Tangaroa TAN1312 Voyage Report : dredging Reinga and Aotea basins to constrain seismic stratigraphy and petroleum systems (DRASP), NW New Zealand

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Bache, F.; Sutherland, R.; Mortimer, N.; Browne, G.H.; Lawrence, M.J.F.; Black, J.A.; Flowers, M.; Rouillard, P.; Pallentin, A.; Woelz, S.; Wilcox, S.; Hines, B.; Jury, S.; Roop, H. 2014 Tangaroa TAN1312 Voyage Report : dredging Reinga and Aotea basins to constrain seismic stratigraphy and petroleum systems (DRASP), NW New Zealand. Lower Hutt, N.Z.: GNS Science. GNS Science report 2014/05 136 p. + 1 CD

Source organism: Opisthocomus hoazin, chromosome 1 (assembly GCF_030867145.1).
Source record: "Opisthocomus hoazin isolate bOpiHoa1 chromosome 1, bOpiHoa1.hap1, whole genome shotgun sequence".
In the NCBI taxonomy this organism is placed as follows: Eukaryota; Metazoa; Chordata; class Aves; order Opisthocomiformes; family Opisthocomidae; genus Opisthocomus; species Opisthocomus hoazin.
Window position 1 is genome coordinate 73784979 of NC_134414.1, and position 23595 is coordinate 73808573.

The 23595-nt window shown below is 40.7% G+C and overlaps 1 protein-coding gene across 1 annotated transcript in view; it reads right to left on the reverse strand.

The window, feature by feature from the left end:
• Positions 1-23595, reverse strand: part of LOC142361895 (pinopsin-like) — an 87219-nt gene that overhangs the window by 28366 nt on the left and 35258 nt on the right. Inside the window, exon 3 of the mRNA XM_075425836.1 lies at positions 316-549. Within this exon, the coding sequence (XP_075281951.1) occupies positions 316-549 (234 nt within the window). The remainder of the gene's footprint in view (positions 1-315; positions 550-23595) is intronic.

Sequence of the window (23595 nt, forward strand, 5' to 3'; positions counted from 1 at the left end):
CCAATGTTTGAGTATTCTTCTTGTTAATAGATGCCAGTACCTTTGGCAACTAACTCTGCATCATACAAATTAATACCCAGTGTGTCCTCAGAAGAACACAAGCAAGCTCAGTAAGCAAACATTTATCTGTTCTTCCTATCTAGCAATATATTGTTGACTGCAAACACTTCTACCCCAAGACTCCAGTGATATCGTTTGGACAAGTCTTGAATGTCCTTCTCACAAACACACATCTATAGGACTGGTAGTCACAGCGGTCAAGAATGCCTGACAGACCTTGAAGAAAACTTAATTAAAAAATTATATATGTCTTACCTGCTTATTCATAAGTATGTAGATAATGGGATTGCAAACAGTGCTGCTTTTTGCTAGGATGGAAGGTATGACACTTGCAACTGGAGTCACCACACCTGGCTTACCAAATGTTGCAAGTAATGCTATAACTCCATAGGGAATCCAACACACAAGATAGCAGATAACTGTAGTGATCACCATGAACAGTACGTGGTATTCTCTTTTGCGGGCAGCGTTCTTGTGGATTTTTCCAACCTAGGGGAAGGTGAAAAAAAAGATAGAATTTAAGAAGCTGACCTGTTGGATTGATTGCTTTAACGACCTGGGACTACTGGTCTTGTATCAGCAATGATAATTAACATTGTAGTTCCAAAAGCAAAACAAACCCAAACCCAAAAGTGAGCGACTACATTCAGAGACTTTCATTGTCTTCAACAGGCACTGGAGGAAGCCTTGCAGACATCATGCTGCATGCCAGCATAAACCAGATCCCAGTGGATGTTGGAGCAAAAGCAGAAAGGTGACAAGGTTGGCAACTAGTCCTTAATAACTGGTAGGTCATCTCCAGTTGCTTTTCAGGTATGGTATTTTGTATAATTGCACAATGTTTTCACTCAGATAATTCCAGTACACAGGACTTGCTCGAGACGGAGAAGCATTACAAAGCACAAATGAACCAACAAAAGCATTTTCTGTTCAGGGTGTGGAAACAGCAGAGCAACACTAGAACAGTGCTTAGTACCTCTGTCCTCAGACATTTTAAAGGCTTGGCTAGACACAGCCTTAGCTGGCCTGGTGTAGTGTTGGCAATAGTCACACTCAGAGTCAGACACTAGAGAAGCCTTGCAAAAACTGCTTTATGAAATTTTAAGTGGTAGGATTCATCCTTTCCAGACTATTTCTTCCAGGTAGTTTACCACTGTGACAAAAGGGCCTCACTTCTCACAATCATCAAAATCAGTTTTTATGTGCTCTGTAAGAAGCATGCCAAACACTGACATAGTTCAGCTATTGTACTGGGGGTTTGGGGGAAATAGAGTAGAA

Abstract: The DRASP (Dredging Reinga and Aotea basins to constrain seismic Stratigraphy and Petroleum systems) project is part of a New Zealand government initiative to obtain broader understanding of our marine estate. The specific project goal of DRASP is to understand submarine geology of the region 100 to 500 km west of Northland: how has plate tectonics shaped and moved New Zealand, how has New Zealand’s environment changed through time, what is the composition of sediment layers that record this history, and does the region host natural resources? Samples of deeply-buried strata are usually only possible to obtain with expensive drilling, but Reinga and Aotea basins have a folded and eroded geological configuration that has resulted in a wide variety of rocks being exposed on the seabed. Our working hypothesis is that Eocene to Miocene contractional tectonics exposed Cretaceous to Eocene sedimentary rocks and older basement rock. Uplift followed by subsidence resulted in younger limestone deposition and clastic sediments that are derived from New Zealand or nearby submarine ridges. Volcanism may have been associated with development of the Tonga-Kermadec subduction zone. Over an 18 day voyage (TAN1312) on RV Tangaroa (1-17 November 2013) we collected multi-beam swath bathymetry, gravity and magnetic data, attempted two gravity cores, and used a steel rock dredge with a 0.45 x 1.2 m mouth to collect seabed samples from 45 locations. We successfully removed approximately 2 m3 of rock in total from 38 localities. Most samples collected were limestones, sandstones or mudstones, with a few basalts, greywackes and granite pebbles. Provisional interpretation indicates a match of many of these samples with strata exposed onshore New Zealand. This report documents our activities and provides a preliminary description of the rock samples and bathymetric data we collected. (auth)